Descending to the valley bottom now having been stopped a minute or so ago by a couple of visitors who were just out for a walk and were following an outline map in a little booklet of walks. They weren’t quite sure exactly where they were on the map they were following and were concerned that they may not be where they thought they were. We were able to point out exactly where they were and, reassured that they hadn’t gone wrong, they continued on their way. By now there were quite a few walkers coming up the path so there were several exchanges of greetings and stops for short chats.
Almost down in the valley bottom now where the nature of the beck has changed substantially. No longer a dramatic series of falls, cascades and slides, it has calmed down into a steady flow of water gently making its way down around the stones in the stream bed.
Finally down in the valley bottom where we cross the bridge and make our way over to the path towards the right of the shot which will lead us back to Hartsop Hall and eventually Brothers Water.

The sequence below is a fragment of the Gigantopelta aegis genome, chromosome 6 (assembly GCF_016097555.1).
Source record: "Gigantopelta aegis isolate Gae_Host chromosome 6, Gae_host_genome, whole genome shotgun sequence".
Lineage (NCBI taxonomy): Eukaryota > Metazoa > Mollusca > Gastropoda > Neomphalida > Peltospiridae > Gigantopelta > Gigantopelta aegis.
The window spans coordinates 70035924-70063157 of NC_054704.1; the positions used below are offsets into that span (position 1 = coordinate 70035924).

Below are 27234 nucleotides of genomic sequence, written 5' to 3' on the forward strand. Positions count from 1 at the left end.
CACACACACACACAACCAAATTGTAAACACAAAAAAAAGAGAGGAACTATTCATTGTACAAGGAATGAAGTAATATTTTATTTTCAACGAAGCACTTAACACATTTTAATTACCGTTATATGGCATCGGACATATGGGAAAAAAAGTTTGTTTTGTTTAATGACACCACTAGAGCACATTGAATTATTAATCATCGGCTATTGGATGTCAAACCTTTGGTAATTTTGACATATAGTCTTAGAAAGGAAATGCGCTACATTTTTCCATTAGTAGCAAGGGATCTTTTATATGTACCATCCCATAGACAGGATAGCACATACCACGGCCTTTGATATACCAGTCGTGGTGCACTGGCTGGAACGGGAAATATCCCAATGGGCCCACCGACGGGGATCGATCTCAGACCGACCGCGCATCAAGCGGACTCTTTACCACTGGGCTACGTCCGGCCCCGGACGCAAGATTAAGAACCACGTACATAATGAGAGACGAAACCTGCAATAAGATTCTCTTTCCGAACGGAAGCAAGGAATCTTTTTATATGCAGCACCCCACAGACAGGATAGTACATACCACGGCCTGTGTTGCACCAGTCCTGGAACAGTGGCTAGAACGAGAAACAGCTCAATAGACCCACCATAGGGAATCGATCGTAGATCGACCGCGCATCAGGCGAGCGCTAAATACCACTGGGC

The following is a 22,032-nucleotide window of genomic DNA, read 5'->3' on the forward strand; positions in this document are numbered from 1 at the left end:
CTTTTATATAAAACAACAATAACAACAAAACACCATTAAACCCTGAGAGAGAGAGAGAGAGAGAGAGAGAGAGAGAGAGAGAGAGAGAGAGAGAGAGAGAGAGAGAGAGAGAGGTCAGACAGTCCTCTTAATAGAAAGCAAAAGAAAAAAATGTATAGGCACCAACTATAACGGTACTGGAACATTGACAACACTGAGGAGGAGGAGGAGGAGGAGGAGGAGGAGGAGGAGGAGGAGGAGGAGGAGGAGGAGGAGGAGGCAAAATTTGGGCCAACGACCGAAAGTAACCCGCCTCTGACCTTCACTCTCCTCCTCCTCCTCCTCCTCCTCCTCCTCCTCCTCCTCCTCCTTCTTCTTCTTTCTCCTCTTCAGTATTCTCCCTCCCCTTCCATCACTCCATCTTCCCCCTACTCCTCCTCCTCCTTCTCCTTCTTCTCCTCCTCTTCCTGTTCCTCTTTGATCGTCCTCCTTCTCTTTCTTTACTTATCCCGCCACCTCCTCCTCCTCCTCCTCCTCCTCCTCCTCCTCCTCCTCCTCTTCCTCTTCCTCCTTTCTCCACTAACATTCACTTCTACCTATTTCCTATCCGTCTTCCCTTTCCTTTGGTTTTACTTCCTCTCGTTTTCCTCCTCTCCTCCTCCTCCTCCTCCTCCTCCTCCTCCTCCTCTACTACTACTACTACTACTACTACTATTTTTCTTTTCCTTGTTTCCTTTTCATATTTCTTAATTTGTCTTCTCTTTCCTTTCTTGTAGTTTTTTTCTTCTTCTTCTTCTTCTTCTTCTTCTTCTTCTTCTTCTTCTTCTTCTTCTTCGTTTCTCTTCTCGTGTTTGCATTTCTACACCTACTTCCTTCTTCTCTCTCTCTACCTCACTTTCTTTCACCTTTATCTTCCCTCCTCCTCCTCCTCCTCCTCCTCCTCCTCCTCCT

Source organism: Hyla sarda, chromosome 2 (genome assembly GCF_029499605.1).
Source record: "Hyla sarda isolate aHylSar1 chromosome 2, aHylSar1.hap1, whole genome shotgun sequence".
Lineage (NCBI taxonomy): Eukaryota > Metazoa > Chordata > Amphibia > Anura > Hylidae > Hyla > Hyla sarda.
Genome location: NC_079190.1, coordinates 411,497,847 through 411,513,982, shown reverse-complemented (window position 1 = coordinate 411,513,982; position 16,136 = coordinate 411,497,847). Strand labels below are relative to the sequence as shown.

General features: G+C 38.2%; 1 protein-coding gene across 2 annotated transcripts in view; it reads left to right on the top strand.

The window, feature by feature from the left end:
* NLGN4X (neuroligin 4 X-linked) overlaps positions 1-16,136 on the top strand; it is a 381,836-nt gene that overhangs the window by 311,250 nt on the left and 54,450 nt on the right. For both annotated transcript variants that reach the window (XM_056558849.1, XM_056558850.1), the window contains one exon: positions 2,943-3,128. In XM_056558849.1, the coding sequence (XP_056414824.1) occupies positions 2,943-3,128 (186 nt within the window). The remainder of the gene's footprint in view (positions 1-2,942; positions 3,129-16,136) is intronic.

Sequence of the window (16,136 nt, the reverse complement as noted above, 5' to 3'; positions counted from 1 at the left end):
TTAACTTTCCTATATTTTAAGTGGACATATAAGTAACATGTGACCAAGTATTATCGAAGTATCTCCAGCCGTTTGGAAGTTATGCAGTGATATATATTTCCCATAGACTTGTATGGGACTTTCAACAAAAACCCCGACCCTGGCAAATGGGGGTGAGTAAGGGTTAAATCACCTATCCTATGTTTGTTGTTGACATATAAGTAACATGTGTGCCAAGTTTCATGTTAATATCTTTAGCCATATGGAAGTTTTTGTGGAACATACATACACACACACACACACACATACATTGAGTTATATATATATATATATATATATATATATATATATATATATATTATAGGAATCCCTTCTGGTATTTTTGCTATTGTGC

Looking back towards Black Brow after crossing the bridge with nothing but white skies above us.
Heading towards the path with a hazy view of Hartsop Dodd ahead of us. The sun is still managing to pierce through the cloud cover which is more or less total by now.
Looking back from the valley path to the junction of Dovedale Beck with Hogget Gill. Hogget Gill rises in Hunsett Cove which is just below the skyline in the centre of the shot.
Hartsop Hall’s Aberdeen Angus herd are busy doing nothing apart from giving us some disinterested glances as we passed by them. Brock Crags on the centre skyline.
Another look back for the briefest of glimpses of Dove Crag above the Stangs ridge as the cloud lifts slightly. Perhaps it was just as well we decided to stay low today.
Another look back from the valley and at last we could see a bit more of Dove Crag over on the right. High Hartsop Dodd on the left remained in the clear all morning though.